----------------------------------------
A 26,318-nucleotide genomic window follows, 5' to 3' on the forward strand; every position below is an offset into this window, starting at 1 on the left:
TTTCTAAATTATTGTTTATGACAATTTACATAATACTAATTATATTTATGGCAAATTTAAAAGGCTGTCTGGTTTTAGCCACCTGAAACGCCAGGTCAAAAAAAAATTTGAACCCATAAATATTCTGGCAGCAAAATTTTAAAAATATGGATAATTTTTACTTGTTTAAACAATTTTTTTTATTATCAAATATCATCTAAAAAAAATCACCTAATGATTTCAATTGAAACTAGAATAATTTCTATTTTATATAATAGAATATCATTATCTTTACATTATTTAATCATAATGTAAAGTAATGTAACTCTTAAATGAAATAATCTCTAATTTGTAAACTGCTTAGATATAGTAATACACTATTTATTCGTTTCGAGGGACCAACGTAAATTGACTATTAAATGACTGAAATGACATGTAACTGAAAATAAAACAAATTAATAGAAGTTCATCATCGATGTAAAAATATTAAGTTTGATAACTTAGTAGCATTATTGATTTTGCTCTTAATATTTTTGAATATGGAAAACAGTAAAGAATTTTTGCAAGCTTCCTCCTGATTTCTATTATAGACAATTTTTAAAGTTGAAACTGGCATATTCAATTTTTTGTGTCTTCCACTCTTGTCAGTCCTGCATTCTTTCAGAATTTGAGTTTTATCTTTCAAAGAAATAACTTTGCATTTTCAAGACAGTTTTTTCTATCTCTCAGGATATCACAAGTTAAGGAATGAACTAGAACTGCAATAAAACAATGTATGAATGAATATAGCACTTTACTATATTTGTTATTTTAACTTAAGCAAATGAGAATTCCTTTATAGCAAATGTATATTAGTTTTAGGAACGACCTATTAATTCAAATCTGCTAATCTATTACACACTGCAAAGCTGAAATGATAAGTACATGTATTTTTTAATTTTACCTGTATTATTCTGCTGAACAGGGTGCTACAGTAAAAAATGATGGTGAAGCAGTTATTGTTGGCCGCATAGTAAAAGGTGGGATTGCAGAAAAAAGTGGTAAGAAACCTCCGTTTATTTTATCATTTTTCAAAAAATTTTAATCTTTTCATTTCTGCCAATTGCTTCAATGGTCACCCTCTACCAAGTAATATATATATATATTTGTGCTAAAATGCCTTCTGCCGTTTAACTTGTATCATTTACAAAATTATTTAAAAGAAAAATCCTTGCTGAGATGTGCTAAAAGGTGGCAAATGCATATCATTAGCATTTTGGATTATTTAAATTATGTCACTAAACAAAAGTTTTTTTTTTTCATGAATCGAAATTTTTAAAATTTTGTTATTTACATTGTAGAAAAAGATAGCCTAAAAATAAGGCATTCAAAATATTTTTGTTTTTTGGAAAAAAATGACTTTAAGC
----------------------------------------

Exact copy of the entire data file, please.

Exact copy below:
A 26,318-nucleotide genomic window follows, 5' to 3' on the forward strand; every position below is an offset into this window, starting at 1 on the left:
TTTCTAAATTATTGTTTATGACAATTTACATAATACTAATTATATTTATGGCAAATTTAAAAGGCTGTCTGGTTTTAGCCACCTGAAACGCCAGGTCAAAAAAAAATTTGAACCCATAAATATTCTGGCAGCAAAATTTTAAAAATATGGATAATTTTTACTTGTTTAAACAATTTTTTTTATTATCAAATATCATCTAAAAAAAATCACCTAATGATTTCAATTGAAACTAGAATAATTTCTATTTTATATAATAGAATATCATTATCTTTACATTATTTAATCATAATGTAAAGTAATGTAACTCTTAAATGAAATAATCTCTAATTTGTAAACTGCTTAGATATAGTAATACACTATTTATTCGTTTCGAGGGACCAACGTAAATTGACTATTAAATGACTGAAATGACATGTAACTGAAAATAAAACAAATTAATAGAAGTTCATCATCGATGTAAAAATATTAAGTTTGATAACTTAGTAGCATTATTGATTTTGCTCTTAATATTTTTGAATATGGAAAACAGTAAAGAATTTTTGCAAGCTTCCTCCTGATTTCTATTATAGACAATTTTTAAAGTTGAAACTGGCATATTCAATTTTTTGTGTCTTCCACTCTTGTCAGTCCTGCATTCTTTCAGAATTTGAGTTTTATCTTTCAAAGAAATAACTTTGCATTTTCAAGACAGTTTTTTCTATCTCTCAGGATATCACAAGTTAAGGAATGAACTAGAACTGCAATAAAACAATGTATGAATGAATATAGCACTTTACTATATTTGTTATTTTAACTTAAGCAAATGAGAATTCCTTTATAGCAAATGTATATTAGTTTTAGGAACGACCTATTAATTCAAATCTGCTAATCTATTACACACTGCAAAGCTGAAATGATAAGTACATGTATTTTTTAATTTTACCTGTATTATTCTGCTGAACAGGGTGCTACAGTAAAAAATGATGGTGAAGCAGTTATTGTTGGCCGCATAGTAAAAGGTGGGATTGCAGAAAAAAGTGGTAAGAAACCTCCGTTTATTTTATCATTTTTCAAAAAATTTTAATCTTTTCATTTCTGCCAATTGCTTCAATGGTCACCCTCTACCAAGTAATATATATATATATTTGTGCTAAAATGCCTTCTGCCGTTTAACTTGTATCATTTACAAAATTATTTAAAAGAAAAATCCTTGCTGAGATGTGCTAAAAGGTGGCAAATGCATATCATTAGCATTTTGGATTATTTAAATTATGTCACTAAACAAAAGTTTTTTTTTTTCATGAATCGAAATTTTTAAAATTTTGTTATTTACATTGTAGAAAAAGATAGCCTAAAAATAAGGCATTCAAAATATTTTTGTTTTTTGGAAAAAAATGACTTTAAGC